Technoculture, Art and Games (TAG) is an interdisciplinary centre for research/ creation in game studies and design, digital culture and interactive art


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Posted by Gina

Recap written for Milieux Institute for Arts, Culture and Technology at Concordia University.

Poornima Seetharaman’s career has unfolded like a game of toppling dominoes. During her guest talk for Technoculture, Art and Games (TAG)’s Rethinking Playfulness Series, the game designer and founder of Women in Games India recounted the serendipitous events that shaped her life, from a pair of jeans to the support of fellow gamers. For Seetharaman, life works through a ripple effect: small and seemingly meaningless actions can trigger a series of events that define our futures. While we may not be able to individually control this complex system of causation, Seetharaman suggested there is one thing we can do: trigger a positive chain of events in someone else’s life. We can add something good to the journey of someone traversing similar paths. After sixteen years in gaming, Seetharaman is now trying to become a supporter and role model for other women who are entering the industry.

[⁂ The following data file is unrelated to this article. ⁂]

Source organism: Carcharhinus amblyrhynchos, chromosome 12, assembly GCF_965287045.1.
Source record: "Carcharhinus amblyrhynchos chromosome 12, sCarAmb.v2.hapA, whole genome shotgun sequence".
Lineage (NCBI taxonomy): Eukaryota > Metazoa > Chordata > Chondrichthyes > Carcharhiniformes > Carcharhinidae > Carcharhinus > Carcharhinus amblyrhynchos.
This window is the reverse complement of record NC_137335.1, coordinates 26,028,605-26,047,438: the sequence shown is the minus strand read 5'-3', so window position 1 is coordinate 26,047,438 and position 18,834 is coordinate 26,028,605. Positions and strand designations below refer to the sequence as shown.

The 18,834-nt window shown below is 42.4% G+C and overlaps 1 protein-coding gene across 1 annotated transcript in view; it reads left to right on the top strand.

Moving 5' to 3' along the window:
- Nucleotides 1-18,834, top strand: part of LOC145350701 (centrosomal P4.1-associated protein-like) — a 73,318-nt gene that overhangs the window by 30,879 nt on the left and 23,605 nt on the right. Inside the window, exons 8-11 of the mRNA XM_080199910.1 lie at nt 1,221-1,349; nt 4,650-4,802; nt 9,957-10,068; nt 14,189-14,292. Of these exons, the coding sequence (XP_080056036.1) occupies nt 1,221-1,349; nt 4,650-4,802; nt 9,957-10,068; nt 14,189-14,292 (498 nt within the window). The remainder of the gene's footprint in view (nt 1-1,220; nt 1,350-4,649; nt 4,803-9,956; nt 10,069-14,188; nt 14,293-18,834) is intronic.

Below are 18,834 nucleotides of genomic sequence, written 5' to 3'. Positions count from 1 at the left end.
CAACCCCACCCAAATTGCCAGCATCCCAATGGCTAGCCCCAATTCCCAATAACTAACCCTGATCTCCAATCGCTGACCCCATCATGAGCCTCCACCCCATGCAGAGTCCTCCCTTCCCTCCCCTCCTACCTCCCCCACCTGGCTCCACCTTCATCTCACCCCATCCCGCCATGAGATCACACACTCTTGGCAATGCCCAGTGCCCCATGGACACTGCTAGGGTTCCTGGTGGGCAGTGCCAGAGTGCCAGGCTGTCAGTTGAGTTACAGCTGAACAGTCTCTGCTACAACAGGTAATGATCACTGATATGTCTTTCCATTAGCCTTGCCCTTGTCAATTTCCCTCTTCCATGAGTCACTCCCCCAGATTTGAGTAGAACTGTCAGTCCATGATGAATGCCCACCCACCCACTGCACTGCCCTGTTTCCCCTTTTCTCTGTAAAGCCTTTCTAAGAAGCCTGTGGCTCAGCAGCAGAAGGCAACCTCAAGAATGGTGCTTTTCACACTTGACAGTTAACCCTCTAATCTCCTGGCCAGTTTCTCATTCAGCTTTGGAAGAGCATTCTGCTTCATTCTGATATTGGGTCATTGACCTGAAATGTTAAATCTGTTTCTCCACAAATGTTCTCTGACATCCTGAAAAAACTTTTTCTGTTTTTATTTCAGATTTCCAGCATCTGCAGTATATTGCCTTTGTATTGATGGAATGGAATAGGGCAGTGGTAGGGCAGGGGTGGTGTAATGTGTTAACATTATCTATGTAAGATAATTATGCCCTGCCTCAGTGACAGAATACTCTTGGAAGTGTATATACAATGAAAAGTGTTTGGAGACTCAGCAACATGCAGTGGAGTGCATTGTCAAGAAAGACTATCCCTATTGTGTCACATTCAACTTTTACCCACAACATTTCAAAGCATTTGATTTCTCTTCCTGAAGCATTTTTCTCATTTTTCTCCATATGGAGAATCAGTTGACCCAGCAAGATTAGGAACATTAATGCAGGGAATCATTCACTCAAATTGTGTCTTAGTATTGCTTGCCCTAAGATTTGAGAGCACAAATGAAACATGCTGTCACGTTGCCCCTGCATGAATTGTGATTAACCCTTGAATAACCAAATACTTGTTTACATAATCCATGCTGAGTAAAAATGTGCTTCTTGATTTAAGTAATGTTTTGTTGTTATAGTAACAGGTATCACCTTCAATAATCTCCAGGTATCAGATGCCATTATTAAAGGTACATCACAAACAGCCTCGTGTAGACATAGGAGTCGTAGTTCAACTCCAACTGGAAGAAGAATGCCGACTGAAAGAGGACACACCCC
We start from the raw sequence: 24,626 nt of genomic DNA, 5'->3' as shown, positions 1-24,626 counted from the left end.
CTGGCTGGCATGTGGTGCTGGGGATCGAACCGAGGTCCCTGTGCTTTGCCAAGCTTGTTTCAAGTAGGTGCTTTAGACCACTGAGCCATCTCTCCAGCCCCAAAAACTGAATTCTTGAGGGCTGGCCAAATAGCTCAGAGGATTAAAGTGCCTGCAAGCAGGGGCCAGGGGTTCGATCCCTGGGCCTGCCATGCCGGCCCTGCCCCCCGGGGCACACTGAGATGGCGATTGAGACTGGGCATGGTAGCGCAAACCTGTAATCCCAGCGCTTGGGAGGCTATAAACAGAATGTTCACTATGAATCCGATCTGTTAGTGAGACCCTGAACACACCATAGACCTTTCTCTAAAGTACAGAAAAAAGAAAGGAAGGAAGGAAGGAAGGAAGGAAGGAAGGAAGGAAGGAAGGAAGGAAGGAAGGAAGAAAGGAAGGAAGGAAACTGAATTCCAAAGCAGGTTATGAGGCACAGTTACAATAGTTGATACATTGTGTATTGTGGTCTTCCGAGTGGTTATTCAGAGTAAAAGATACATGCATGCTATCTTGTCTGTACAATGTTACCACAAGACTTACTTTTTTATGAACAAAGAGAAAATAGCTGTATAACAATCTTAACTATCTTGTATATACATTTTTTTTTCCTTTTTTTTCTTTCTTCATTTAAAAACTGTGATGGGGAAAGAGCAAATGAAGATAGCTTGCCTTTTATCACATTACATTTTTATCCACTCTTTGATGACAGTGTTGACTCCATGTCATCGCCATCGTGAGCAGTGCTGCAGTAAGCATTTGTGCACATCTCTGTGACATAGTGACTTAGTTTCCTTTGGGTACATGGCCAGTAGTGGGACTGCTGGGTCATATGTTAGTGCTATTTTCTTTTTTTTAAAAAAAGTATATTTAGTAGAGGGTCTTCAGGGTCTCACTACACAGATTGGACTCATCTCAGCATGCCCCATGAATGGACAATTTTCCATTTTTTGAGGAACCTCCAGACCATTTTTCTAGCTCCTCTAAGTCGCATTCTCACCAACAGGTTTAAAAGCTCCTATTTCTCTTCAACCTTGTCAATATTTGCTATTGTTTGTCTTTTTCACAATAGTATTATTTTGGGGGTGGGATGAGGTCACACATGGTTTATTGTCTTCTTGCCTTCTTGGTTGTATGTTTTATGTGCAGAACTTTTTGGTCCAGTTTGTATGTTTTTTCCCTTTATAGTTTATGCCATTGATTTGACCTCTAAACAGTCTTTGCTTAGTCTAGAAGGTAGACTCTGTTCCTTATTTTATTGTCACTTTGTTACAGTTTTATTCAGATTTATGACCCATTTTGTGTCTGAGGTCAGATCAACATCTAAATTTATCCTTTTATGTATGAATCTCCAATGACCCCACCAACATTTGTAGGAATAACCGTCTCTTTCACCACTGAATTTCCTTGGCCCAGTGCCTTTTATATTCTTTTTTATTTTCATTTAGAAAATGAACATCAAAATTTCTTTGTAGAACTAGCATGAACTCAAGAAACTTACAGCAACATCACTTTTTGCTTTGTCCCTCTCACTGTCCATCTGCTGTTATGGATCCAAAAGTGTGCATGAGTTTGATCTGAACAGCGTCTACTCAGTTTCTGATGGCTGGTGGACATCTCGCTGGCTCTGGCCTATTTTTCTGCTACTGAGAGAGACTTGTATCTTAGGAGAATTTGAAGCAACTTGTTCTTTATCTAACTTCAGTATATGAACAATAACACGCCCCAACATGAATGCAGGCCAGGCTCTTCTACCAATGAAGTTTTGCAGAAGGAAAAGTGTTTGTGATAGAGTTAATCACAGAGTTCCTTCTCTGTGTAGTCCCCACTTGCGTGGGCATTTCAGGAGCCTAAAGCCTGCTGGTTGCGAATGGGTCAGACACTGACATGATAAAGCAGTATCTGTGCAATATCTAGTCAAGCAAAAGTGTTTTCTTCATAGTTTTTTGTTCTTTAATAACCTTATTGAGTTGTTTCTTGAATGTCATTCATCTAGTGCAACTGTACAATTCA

Prof. Martin French (top left), Poornima Seetharaman (top right), Aurélie Petit (middle)